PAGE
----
Polish starved Soldiers Mass Graves Kazakhstan
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Ethnic Poles remember soldiers who died before their time
CHIMKENT, Kazakhstan (UCAN): Two dozen people gathered to honor members of a largely forgotten army who never saw battle, only hunger and death.
Using a table covered by a Polish flag, Catholic priests led a Mass May 27 amid 250 graves in a cemetery in Chimkent. Every year some Catholics of the Polish community in this predominately Muslim city pause to reflect on the death of these soldiers during the tumultuous period of World War II and Soviet communist rule.
Dmitry Burminsky, from St. Therese of Lisieux Parish in Chimkent, told UCA News, "Commemorating the death of these people is one of the best things we can do, and for me it is twice as good when priests are also involved."
According to Stanislav Tarnopolsky, chairman of the Polish Cultural Center in Chimkent, the 250 Polish soldiers buried in the cemetery were members of the Polish II Corps led by Lieutenant General Wladyslaw Anders. Coming from the Polish families deported to Kazakhstan by Soviet leader Joseph Stalin in the late 1930s or from other places including prison camps in the Soviet Union, the men joined what became known as "Anders' Army."
However, some of the contingent assembling here in southern Kazakhstan, about 1,000 kilometers south of Astana, the present capital, never saw battle.
"The Polish troops were training near Chimkent and were in great need. Some died of hunger and were buried in Chimkent," Tarnopolsky said. They perished in 1942, at a time when the German invasion had damaged the Soviet Union's infrastructure and food was scarce.
General Anders, previously an officer in the Tsar's army in World War I, had been jailed by Soviet communists during the conflict between Russia and Poland, but Moscow released him in 1941 in the hope of rustling more soldiers to counter the German invasion that June. Although Moscow was initially reluctant to mobilize deported or imprisoned Poles, uncertain of their loyalty, this unit went on to distinguish itself. It is remembered most for its role in the Allied victory at Monte Cassino in 1944, during what is known as the Battle for Rome.
Tarnopolsky said the well-kept graves of the Polish solders are under his center's care. A three-meter-high stone monument crowned by the Polish national symbol, the eagle, stands in the center of the burial area, which is surrounded by Muslim and Russian Orthodox graves.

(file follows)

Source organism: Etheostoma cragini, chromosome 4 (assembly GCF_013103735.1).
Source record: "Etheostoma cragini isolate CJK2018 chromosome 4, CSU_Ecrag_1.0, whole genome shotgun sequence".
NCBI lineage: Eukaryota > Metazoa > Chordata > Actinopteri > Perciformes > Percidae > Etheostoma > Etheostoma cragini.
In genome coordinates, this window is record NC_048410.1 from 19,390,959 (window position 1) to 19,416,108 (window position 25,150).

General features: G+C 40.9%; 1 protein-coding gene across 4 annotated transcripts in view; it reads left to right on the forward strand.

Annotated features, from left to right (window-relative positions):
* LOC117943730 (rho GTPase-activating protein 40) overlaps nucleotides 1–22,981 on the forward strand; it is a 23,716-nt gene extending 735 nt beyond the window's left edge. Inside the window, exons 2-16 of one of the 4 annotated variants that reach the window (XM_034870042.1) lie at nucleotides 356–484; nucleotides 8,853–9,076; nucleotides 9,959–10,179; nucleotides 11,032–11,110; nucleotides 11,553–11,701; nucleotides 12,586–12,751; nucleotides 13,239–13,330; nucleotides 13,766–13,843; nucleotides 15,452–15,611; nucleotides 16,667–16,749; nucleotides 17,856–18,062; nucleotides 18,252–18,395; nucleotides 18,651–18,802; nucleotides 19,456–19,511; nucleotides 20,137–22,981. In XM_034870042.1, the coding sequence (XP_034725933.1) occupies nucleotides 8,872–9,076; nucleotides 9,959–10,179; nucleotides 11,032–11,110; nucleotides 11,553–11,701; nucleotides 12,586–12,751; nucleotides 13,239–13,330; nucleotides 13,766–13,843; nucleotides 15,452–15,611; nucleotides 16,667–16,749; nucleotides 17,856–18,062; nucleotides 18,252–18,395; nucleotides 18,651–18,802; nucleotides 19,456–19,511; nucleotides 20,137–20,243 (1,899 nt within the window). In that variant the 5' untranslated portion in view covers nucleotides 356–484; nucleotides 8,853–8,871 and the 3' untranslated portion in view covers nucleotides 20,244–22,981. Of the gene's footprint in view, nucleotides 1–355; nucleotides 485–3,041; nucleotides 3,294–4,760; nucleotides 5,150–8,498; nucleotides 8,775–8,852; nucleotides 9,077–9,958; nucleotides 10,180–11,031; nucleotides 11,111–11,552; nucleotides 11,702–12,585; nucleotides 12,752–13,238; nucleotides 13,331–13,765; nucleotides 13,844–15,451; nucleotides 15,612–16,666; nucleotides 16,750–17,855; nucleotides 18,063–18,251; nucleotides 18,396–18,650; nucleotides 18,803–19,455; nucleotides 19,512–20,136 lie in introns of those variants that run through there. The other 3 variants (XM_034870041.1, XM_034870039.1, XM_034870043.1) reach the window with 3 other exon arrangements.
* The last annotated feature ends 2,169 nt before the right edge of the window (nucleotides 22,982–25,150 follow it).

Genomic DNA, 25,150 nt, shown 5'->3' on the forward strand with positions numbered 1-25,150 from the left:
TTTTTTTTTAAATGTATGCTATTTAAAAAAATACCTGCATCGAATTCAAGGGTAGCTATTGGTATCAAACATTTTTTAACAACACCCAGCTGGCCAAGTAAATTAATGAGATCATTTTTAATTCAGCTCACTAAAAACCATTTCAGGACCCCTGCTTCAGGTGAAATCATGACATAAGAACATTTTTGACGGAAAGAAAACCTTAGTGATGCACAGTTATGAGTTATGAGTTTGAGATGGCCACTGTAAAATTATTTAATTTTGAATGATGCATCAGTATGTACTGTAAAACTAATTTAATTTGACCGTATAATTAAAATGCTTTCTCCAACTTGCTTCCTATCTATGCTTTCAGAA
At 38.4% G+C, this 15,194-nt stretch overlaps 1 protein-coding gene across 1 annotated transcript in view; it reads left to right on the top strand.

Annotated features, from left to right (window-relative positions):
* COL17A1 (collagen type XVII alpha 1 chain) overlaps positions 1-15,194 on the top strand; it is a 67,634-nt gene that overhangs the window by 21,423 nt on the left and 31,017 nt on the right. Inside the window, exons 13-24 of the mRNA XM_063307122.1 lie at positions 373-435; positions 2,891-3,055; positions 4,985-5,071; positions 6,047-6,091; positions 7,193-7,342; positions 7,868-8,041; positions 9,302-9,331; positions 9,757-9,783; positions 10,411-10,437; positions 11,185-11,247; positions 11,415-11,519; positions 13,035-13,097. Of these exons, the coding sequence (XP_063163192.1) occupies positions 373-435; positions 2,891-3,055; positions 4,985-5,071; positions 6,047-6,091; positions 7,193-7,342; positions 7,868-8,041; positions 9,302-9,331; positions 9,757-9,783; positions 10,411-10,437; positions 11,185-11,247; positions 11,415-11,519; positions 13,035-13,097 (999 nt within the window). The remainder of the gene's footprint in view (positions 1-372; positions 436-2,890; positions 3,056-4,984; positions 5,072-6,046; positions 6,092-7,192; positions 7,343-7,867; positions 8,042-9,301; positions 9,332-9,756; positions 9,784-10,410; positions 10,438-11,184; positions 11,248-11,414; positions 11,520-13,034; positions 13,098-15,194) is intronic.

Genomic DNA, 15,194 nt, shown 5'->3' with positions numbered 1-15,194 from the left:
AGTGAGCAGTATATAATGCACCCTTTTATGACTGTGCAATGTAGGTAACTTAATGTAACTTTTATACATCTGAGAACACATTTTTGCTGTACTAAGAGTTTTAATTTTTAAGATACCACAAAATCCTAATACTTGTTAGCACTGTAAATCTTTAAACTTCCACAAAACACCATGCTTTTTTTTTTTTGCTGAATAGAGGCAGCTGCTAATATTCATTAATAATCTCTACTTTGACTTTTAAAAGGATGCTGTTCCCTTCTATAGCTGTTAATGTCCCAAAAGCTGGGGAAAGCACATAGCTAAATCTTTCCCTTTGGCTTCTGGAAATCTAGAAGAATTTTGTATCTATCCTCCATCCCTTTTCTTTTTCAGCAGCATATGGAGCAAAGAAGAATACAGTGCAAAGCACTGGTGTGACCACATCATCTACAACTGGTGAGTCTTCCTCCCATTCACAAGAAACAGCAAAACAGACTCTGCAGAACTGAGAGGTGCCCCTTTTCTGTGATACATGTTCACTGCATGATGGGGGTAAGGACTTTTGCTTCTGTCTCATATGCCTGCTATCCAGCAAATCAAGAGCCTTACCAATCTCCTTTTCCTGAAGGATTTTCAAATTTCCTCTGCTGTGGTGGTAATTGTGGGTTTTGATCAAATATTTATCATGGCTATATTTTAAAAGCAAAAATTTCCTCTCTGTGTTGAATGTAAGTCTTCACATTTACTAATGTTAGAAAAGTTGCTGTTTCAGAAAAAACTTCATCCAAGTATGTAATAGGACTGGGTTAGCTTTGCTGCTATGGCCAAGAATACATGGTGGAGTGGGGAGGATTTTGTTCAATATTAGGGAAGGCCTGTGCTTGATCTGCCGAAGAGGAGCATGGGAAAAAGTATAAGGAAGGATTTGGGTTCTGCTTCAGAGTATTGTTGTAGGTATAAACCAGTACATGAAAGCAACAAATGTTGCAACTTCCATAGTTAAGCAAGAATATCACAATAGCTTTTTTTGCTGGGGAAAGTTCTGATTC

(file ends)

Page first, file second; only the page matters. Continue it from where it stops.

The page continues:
The cultural center in this city, 1,000 kilometers south of the capital, was founded in 1997.
"Those who study Polish well at our center have an opportunity to go to study in Poland. And together with the Polish Embassy, we send two or three children to spend their holidays there," Tarnopolsky said.
Argentine Father Roberto Ezequiel Ayala is stationed temporarily in Chimkent and had not previously taken part in the graveside commemoration. "It was my first time here to celebrate Mass, but everything I could see today shows the Polish presence at this place used to be quite strong. For unknown reasons, we don't have many Poles in our community," he told UCA News.
"We shouldn't forget," Burminsky pointed out, "that we used to live in a Soviet state where religion officially didn't exist." He estimates that 1,500 ethnic Poles live in southern Kazakhstan but says many of them became atheists or joined the Russian Orthodox Church and lost their cultural roots.
"Even I was baptized in the Orthodox Church because there wasn't any Catholic Church in our city," he said.
Spanish diocesan priests founded the Catholic parish in Kazakhstan's third-largest city in 1998. In 2006, the parish was entrusted to the Argentina-based Institute of the Incarnate Word. Two Incarnate Word priests currently work here. Father Ayala, one of them, is on loan from Tajikistan.
Malvina Tarnopolska, an employee of the cultural center, said most of the 100 people who regularly join its activities are ethnic Poles, including members of the Catholic, Orthodox and Protestant Churches.
Kazakhstan has about 250,000 Catholics, many of them ethnic Poles. About 7,000 belong to the Oriental-rite Greek Catholic Church, introduced by Ukrainian deportees. Muslims account for about 60 percent of the country's more than 15 million people, and another 30 percent are members of the Russian Orthodox Church.